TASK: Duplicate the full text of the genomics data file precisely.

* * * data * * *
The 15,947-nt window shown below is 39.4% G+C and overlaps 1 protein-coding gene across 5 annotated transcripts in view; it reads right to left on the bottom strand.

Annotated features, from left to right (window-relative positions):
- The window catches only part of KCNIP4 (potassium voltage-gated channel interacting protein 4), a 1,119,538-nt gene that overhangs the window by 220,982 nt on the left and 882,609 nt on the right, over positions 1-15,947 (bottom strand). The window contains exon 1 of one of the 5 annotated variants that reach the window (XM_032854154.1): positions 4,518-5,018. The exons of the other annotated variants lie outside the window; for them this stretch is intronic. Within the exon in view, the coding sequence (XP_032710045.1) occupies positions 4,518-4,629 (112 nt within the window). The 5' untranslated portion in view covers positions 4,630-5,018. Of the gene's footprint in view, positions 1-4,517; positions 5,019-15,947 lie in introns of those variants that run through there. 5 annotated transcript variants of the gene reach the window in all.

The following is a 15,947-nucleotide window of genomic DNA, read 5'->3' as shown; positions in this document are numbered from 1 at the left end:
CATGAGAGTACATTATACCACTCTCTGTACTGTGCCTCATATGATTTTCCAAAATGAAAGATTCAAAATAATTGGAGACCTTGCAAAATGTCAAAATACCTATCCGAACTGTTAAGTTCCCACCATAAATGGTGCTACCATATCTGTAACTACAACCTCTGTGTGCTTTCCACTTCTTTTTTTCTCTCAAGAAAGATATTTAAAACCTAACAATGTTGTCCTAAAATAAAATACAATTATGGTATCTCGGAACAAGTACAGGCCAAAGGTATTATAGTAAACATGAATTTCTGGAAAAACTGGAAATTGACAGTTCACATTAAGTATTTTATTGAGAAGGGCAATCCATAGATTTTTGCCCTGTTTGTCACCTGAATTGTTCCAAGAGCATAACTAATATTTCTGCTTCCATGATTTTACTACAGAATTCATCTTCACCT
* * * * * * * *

The 15,947-nt window shown below is 39.4% G+C and overlaps 1 protein-coding gene across 5 annotated transcripts in view; it reads right to left on the bottom strand.

Annotated features, from left to right (window-relative positions):
- The window catches only part of KCNIP4 (potassium voltage-gated channel interacting protein 4), a 1,119,538-nt gene that overhangs the window by 220,982 nt on the left and 882,609 nt on the right, over positions 1-15,947 (bottom strand). The window contains exon 1 of one of the 5 annotated variants that reach the window (XM_032854154.1): positions 4,518-5,018. The exons of the other annotated variants lie outside the window; for them this stretch is intronic. Within the exon in view, the coding sequence (XP_032710045.1) occupies positions 4,518-4,629 (112 nt within the window). The 5' untranslated portion in view covers positions 4,630-5,018. Of the gene's footprint in view, positions 1-4,517; positions 5,019-15,947 lie in introns of those variants that run through there. 5 annotated transcript variants of the gene reach the window in all.

The following is a 15,947-nucleotide window of genomic DNA, read 5'->3' as shown; positions in this document are numbered from 1 at the left end:
CATGAGAGTACATTATACCACTCTCTGTACTGTGCCTCATATGATTTTCCAAAATGAAAGATTCAAAATAATTGGAGACCTTGCAAAATGTCAAAATACCTATCCGAACTGTTAAGTTCCCACCATAAATGGTGCTACCATATCTGTAACTACAACCTCTGTGTGCTTTCCACTTCTTTTTTTCTCTCAAGAAAGATATTTAAAACCTAACAATGTTGTCCTAAAATAAAATACAATTATGGTATCTCGGAACAAGTACAGGCCAAAGGTATTATAGTAAACATGAATTTCTGGAAAAACTGGAAATTGACAGTTCACATTAAGTATTTTATTGAGAAGGGCAATCCATAGATTTTTGCCCTGTTTGTCACCTGAATTGTTCCAAGAGCATAACTAATATTTCTGCTTCCATGATTTTACTACAGAATTCATCTTCACCT